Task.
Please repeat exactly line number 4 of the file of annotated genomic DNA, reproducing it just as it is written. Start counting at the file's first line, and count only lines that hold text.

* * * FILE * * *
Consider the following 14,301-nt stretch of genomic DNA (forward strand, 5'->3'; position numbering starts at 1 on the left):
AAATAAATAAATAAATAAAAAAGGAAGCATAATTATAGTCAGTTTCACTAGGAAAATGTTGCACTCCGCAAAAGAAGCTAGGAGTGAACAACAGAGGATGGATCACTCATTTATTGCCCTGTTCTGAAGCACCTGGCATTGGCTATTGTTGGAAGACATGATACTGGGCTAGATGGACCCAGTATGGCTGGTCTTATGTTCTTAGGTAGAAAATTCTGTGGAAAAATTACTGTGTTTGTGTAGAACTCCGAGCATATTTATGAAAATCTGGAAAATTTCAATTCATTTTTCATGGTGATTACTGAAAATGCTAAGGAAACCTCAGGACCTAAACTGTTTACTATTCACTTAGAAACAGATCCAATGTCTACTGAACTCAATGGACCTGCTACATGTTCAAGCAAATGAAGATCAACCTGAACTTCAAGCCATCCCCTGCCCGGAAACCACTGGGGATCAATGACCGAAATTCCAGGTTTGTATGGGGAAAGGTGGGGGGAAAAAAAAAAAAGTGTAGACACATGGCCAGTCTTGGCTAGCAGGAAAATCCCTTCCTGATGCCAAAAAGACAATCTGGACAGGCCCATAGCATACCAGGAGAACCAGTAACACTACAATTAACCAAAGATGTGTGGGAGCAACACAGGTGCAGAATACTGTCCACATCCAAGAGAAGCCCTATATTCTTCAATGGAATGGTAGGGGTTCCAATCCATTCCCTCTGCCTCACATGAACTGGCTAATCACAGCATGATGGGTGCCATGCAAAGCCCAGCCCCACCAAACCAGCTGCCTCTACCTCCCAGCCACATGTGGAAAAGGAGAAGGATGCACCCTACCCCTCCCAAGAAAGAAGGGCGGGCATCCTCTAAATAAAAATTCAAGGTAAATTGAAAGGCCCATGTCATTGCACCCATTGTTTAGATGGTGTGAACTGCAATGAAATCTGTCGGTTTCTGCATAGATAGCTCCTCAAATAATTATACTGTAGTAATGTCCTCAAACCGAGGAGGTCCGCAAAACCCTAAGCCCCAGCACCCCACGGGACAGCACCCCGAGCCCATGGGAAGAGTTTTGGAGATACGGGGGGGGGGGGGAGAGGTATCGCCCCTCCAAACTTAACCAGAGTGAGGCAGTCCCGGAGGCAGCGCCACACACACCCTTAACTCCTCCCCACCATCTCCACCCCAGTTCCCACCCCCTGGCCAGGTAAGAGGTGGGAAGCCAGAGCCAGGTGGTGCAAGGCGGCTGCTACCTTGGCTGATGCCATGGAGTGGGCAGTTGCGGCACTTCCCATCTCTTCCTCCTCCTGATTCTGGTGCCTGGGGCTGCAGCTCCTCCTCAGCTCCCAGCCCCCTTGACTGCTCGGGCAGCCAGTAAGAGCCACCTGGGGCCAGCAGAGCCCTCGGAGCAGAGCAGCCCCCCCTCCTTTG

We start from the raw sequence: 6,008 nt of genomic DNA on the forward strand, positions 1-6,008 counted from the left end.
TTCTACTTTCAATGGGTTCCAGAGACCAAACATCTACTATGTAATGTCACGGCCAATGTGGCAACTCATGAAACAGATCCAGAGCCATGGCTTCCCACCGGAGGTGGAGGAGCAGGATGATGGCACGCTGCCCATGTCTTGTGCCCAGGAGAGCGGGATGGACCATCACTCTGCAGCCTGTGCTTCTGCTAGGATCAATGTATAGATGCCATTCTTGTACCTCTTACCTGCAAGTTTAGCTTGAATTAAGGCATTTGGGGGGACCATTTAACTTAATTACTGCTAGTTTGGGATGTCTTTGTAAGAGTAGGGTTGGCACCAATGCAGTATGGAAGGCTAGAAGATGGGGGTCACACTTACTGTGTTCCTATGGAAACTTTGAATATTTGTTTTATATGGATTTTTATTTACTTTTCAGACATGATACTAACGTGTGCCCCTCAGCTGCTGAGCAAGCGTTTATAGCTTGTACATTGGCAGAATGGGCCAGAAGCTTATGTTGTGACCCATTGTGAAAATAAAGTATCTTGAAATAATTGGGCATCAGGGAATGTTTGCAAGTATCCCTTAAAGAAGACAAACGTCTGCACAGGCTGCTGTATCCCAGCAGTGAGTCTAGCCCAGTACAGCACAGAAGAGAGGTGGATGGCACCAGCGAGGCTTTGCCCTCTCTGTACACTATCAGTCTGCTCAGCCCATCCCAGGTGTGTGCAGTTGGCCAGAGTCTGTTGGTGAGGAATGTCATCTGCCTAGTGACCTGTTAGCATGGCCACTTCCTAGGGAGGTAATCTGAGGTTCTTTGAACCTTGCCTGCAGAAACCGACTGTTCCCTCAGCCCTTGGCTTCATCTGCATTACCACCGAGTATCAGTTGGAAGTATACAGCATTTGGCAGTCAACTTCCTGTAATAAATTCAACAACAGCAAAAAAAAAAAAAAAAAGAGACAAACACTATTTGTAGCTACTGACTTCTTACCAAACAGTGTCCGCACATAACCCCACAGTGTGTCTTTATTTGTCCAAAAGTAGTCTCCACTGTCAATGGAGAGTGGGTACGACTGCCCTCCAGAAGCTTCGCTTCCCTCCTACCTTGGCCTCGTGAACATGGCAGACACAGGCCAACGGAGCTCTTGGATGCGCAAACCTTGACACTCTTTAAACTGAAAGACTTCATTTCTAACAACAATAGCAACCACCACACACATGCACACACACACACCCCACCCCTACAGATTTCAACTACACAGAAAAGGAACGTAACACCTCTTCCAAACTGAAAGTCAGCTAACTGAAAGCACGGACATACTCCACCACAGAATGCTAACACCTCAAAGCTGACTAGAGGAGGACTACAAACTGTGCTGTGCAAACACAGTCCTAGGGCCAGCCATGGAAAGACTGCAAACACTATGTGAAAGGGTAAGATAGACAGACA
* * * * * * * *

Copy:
TTCTACTTTCAATGGGTTCCAGAGACCAAACATCTACTATGTAATGTCACGGCCAATGTGGCAACTCATGAAACAGATCCAGAGCCATGGCTTCCCACCGGAGGTGGAGGAGCAGGATGATGGCACGCTGCCCATGTCTTGTGCCCAGGAGAGCGGGATGGACCATCACTCTGCAGCCTGTGCTTCTGCTAGGATCAATGTATAGATGCCATTCTTGTACCTCTTACCTGCAAGTTTAGCTTGAATTAAGGCATTTGGGGGGACCATTTAACTTAATTACTGCTAGTTTGGGATGTCTTTGTAAGAGTAGGGTTGGCACCAATGCAGTATGGAAGGCTAGAAGATGGGGGTCACACTTACTGTGTTCCTATGGAAACTTTGAATATTTGTTTTATATGGATTTTTATTTACTTTTCAGACATGATACTAACGTGTGCCCCTCAGCTGCTGAGCAAGCGTTTATAGCTTGTACATTGGCAGAATGGGCCAGAAGCTTATGTTGTGACCCATTGTGAAAATAAAGTATCTTGAAATAATTGGGCATCAGGGAATGTTTGCAAGTATCCCTTAAAGAAGACAAACGTCTGCACAGGCTGCTGTATCCCAGCAGTGAGTCTAGCCCAGTACAGCACAGAAGAGAGGTGGATGGCACCAGCGAGGCTTTGCCCTCTCTGTACACTATCAGTCTGCTCAGCCCATCCCAGGTGTGTGCAGTTGGCCAGAGTCTGTTGGTGAGGAATGTCATCTGCCTAGTGACCTGTTAGCATGGCCACTTCCTAGGGAGGTAATCTGAGGTTCTTTGAACCTTGCCTGCAGAAACCGACTGTTCCCTCAGCCCTTGGCTTCATCTGCATTACCACCGAGTATCAGTTGGAAGTATACAGCATTTGGCAGTCAACTTCCTGTAATAAATTCAACAACAGCAAAAAAAAAAAAAAAAAGAGACAAACACTATTTGTAGCTACTGACTTCTTACCAAACAGTGTCCGCACATAACCCCACAGTGTGTCTTTATTTGTCCAAAAGTAGTCTCCACTGTCAATGGAGAGTGGGTACGACTGCCCTCCAGAAGCTTCGCTTCCCTCCTACCTTGGCCTCGTGAACATGGCAGACACAGGCCAACGGAGCTCTTGGATGCGCAAACCTTGACACTCTTTAAACTGAAAGACTTCATTTCTAACAACAATAGCAACCACCACACACATGCACACACACACACCCCACCCCTACAGATTTCAACTACACAGAAAAGGAACGTAACACCTCTTCCAAACTGAAAGTCAGCTAACTGAAAGCACGGACATACTCCACCACAGAATGCTAACACCTCAAAGCTGACTAGAGGAGGACTACAAACTGTGCTGTGCAAACACAGTCCTAGGGCCAGCCATGGAAAGACTGCAAACACTATGTGAAAGGGTAAGATAGACAGACA